Chronic cerebrospinal venous insufficiency in multiple sclerosis: Weighing the findings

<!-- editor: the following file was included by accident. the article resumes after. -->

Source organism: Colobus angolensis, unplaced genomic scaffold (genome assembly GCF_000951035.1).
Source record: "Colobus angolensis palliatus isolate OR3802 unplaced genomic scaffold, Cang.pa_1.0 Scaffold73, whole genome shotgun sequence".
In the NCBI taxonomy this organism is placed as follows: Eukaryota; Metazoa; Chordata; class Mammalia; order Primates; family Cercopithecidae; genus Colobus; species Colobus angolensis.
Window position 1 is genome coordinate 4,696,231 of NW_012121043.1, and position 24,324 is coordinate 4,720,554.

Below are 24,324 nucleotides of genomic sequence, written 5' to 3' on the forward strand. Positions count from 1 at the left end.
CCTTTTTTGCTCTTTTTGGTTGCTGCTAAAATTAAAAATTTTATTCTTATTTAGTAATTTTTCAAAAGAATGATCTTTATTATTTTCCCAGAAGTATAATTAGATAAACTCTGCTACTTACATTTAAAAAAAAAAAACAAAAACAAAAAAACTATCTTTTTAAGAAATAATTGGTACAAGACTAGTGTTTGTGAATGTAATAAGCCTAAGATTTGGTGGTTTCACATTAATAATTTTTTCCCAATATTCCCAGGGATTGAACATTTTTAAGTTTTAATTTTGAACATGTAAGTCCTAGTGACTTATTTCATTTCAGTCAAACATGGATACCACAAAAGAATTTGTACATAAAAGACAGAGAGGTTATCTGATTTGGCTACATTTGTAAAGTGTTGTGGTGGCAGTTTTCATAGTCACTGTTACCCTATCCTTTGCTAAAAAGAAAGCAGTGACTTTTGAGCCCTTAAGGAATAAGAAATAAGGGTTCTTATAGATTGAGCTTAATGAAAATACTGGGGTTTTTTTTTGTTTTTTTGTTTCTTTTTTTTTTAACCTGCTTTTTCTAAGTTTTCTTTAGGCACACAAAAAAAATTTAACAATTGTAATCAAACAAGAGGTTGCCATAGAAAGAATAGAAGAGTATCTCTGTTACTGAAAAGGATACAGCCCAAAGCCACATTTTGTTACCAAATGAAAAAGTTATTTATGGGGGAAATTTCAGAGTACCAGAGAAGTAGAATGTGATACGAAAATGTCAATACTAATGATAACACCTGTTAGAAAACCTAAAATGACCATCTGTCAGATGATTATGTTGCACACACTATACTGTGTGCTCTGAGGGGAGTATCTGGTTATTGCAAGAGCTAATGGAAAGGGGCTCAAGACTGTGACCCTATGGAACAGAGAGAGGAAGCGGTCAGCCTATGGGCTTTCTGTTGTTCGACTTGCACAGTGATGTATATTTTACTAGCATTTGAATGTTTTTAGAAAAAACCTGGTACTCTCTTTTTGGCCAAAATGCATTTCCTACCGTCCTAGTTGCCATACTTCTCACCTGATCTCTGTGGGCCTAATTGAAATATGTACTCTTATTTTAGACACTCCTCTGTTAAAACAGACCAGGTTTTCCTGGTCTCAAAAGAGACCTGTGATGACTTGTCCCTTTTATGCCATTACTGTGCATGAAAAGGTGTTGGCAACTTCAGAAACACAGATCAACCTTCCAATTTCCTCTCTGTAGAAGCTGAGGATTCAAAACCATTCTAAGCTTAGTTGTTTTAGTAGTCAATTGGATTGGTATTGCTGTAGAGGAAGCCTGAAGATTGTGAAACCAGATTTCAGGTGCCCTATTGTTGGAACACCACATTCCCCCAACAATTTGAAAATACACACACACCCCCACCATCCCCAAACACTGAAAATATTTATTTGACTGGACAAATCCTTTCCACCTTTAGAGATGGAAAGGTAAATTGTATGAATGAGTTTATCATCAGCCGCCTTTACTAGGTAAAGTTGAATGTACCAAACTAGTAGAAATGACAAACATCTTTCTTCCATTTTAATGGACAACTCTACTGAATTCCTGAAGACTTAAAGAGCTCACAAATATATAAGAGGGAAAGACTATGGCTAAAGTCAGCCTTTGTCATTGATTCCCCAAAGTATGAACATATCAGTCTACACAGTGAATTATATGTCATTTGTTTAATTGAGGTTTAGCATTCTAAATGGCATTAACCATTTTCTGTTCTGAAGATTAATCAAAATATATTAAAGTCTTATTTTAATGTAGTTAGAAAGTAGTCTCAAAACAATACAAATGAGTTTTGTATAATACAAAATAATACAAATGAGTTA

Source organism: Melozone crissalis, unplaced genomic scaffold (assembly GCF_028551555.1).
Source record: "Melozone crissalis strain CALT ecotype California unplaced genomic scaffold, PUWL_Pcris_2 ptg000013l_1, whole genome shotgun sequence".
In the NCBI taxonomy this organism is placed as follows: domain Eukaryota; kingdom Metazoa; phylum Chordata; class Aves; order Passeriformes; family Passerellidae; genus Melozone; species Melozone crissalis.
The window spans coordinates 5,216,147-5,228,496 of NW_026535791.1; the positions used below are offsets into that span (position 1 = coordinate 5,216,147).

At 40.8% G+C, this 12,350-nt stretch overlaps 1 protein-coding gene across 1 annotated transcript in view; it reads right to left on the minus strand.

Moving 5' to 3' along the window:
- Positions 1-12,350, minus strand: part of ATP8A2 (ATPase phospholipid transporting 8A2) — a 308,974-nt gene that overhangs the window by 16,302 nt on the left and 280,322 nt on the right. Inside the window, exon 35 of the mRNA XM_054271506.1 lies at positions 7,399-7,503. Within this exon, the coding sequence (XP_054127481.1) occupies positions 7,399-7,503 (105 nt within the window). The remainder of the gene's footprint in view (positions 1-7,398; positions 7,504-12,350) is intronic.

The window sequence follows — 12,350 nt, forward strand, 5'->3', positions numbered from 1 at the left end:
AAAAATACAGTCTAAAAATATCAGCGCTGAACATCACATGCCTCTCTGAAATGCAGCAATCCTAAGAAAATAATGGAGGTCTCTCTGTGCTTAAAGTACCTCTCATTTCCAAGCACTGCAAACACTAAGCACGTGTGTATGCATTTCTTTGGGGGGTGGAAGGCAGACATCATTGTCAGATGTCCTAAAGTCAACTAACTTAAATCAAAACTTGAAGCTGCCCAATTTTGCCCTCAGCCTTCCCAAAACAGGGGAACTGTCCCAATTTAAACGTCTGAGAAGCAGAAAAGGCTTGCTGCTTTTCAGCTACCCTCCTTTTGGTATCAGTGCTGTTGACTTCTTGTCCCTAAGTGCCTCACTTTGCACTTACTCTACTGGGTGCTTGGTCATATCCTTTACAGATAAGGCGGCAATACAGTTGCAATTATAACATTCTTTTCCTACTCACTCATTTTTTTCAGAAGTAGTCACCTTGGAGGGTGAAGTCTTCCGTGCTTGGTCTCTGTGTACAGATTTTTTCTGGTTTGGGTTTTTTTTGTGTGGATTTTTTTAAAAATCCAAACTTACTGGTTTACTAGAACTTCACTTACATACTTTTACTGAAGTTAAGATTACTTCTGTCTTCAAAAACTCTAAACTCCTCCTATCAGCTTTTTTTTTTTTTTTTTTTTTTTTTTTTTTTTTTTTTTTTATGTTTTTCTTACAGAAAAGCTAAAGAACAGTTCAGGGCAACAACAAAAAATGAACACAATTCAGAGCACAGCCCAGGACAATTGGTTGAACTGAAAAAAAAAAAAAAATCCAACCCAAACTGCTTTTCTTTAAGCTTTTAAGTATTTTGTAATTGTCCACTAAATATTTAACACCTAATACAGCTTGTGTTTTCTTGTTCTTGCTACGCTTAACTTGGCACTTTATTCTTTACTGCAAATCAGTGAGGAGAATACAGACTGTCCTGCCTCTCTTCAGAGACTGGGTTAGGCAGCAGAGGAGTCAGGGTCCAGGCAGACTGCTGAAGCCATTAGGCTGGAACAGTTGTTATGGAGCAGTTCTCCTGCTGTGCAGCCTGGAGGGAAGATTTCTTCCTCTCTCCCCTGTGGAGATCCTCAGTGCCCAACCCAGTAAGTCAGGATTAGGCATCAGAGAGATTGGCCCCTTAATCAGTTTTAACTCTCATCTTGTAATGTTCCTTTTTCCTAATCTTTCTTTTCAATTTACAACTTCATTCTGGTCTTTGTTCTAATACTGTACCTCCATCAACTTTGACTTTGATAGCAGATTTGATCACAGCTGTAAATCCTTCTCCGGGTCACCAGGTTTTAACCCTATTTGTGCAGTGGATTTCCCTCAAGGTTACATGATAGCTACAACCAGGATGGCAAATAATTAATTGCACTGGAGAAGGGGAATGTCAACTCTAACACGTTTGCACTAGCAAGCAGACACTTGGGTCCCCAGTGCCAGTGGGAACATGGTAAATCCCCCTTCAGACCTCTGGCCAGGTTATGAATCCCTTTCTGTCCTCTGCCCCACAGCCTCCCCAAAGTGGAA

Chronic cerebrospinal venous insufficiency (CCSVI) proposes hindrances to the venous drainage of the brain and spine. Clinically diagnosed or definite multiple sclerosis (CDMS) is diagnosed by a "dissemination in space and time" of brain and spinal cord lesions in want of a specific characterization. This definition of CDMS and its attribution to auto-immune mediated demyelination (somehow also destructing axons) has never been proven and complicates the assessment of its role in CCSVI and other venous anomalies in the development of conditions categorized as CDMS. In this review, post mortem and serial MRI observations made in historically specific instances of multiple sclerosis are focused on. They demonstrate the existence of venodynamic lesions that can only be explained by the forceful impacts of fleeting venous flow inversions (FVFIs) which may be of very short duration. To understand the venodynamics of this typical, or "VDMS" it is necessary to determine the source of the venous impacts and how they are directed and limited to the lesion domains. Understanding these venous flow dynamics is critical for evaluating the significance of CCSVI in general; it further seems indispensable for ensuring the success of venoplasties; and it is crucial to the development of alternative rational treatment options in those instances of CDMS in which interventions for CCSVI do not achieve the intended results.